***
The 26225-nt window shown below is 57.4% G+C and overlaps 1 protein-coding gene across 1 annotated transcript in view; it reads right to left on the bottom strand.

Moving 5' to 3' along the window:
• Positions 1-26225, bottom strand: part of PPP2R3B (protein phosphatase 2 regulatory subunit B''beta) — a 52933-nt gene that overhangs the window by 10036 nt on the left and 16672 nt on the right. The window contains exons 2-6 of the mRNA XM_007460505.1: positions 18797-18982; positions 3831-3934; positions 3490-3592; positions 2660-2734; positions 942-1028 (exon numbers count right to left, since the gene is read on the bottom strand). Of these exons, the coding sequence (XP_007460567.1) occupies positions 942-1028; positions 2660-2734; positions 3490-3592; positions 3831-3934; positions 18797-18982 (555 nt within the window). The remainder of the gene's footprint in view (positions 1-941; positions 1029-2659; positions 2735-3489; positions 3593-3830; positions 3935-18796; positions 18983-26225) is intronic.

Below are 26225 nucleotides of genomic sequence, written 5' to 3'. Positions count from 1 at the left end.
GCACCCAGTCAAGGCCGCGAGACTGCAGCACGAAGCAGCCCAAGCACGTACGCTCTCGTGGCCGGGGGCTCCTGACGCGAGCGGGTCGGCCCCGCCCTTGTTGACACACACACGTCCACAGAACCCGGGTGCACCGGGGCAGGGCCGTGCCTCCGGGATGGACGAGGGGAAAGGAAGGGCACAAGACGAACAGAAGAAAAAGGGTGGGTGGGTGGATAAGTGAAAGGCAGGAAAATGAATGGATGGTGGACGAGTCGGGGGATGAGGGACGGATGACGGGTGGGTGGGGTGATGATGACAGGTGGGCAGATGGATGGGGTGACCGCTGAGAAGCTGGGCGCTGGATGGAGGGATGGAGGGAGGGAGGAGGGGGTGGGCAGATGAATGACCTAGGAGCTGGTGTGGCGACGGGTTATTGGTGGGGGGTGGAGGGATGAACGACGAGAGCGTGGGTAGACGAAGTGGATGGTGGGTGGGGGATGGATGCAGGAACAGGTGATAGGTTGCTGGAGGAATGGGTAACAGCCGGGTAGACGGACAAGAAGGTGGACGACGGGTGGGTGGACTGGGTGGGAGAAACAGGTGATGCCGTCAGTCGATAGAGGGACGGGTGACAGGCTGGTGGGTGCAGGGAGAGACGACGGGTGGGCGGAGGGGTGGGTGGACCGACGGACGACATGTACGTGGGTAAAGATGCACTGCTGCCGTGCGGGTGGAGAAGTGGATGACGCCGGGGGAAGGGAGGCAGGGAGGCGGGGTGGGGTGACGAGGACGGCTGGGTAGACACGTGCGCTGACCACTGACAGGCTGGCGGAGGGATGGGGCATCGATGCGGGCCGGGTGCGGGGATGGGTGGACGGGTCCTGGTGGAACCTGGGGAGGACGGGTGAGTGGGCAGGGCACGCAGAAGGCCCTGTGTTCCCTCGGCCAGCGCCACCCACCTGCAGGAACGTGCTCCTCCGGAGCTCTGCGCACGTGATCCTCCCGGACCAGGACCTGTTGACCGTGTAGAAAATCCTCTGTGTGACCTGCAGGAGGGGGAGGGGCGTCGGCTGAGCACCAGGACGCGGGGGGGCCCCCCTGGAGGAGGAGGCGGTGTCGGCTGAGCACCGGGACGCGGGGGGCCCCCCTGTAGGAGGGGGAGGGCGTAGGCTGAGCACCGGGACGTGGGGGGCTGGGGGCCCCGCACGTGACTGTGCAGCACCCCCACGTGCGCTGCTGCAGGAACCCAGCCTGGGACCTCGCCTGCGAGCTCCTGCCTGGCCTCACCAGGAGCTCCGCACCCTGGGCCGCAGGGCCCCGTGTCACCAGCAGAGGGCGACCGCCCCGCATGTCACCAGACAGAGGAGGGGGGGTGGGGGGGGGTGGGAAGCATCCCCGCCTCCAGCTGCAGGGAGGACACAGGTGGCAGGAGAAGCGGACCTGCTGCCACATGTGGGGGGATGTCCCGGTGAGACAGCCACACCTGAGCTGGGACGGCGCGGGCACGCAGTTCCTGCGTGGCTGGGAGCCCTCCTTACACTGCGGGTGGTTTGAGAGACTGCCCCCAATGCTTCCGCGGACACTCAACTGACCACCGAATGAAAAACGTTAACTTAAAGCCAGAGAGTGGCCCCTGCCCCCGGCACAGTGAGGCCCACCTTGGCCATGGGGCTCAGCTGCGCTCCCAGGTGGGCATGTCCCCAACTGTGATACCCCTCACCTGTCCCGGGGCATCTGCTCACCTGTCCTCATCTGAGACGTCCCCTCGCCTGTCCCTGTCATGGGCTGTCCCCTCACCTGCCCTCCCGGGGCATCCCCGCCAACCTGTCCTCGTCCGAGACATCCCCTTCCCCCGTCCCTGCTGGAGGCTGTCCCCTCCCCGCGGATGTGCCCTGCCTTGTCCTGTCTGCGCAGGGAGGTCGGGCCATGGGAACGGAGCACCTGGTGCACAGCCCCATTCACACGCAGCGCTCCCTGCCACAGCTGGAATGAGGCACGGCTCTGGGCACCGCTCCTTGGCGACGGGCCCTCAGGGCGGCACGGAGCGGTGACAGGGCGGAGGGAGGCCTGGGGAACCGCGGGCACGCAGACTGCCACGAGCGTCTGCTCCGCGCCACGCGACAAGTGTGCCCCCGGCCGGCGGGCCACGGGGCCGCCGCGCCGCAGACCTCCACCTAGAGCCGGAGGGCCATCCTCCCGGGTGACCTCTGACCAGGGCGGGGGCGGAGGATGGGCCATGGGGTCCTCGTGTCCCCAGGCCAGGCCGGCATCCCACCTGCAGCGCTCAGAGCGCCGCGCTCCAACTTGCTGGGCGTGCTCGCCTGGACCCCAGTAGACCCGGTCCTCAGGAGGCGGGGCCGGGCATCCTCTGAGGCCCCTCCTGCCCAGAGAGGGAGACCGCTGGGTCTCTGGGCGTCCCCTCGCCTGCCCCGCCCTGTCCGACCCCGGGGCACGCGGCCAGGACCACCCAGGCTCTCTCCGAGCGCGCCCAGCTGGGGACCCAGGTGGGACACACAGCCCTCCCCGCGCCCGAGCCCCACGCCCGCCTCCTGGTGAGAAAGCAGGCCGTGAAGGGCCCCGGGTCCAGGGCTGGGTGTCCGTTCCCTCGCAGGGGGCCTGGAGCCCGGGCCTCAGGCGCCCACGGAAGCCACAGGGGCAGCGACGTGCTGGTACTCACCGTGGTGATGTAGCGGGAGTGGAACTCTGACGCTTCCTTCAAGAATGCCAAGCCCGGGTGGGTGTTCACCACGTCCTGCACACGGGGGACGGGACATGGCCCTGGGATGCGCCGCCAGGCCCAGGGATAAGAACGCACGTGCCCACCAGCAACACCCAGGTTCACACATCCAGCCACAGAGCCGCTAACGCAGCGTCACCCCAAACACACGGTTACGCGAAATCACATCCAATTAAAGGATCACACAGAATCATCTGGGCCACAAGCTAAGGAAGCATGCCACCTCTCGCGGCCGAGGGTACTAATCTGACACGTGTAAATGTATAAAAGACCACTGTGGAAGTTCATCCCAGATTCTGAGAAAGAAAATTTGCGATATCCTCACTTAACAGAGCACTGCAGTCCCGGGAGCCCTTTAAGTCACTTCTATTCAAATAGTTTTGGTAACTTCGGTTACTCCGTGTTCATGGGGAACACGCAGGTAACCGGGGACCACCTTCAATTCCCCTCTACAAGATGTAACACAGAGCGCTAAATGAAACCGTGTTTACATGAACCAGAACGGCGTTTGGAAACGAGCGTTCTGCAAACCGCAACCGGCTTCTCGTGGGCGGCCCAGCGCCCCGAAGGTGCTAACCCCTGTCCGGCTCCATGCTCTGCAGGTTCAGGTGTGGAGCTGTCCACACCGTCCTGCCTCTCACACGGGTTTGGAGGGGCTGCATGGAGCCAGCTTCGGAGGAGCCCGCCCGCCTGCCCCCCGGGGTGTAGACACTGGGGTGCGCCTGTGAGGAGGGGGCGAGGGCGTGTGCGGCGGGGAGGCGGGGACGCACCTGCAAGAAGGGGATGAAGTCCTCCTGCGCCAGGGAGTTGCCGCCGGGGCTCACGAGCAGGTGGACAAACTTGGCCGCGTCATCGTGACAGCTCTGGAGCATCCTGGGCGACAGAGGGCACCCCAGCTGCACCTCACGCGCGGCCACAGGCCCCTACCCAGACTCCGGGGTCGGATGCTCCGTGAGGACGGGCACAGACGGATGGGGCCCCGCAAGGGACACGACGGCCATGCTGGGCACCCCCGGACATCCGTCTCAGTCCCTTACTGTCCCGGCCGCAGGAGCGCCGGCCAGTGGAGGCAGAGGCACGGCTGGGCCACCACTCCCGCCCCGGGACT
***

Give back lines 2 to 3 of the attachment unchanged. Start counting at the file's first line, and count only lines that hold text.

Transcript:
Moving 5' to 3' along the window:
• Positions 1-26225, bottom strand: part of PPP2R3B (protein phosphatase 2 regulatory subunit B''beta) — a 52933-nt gene that overhangs the window by 10036 nt on the left and 16672 nt on the right. The window contains exons 2-6 of the mRNA XM_007460505.1: positions 18797-18982; positions 3831-3934; positions 3490-3592; positions 2660-2734; positions 942-1028 (exon numbers count right to left, since the gene is read on the bottom strand). Of these exons, the coding sequence (XP_007460567.1) occupies positions 942-1028; positions 2660-2734; positions 3490-3592; positions 3831-3934; positions 18797-18982 (555 nt within the window). The remainder of the gene's footprint in view (positions 1-941; positions 1029-2659; positions 2735-3489; positions 3593-3830; positions 3935-18796; positions 18983-26225) is intronic.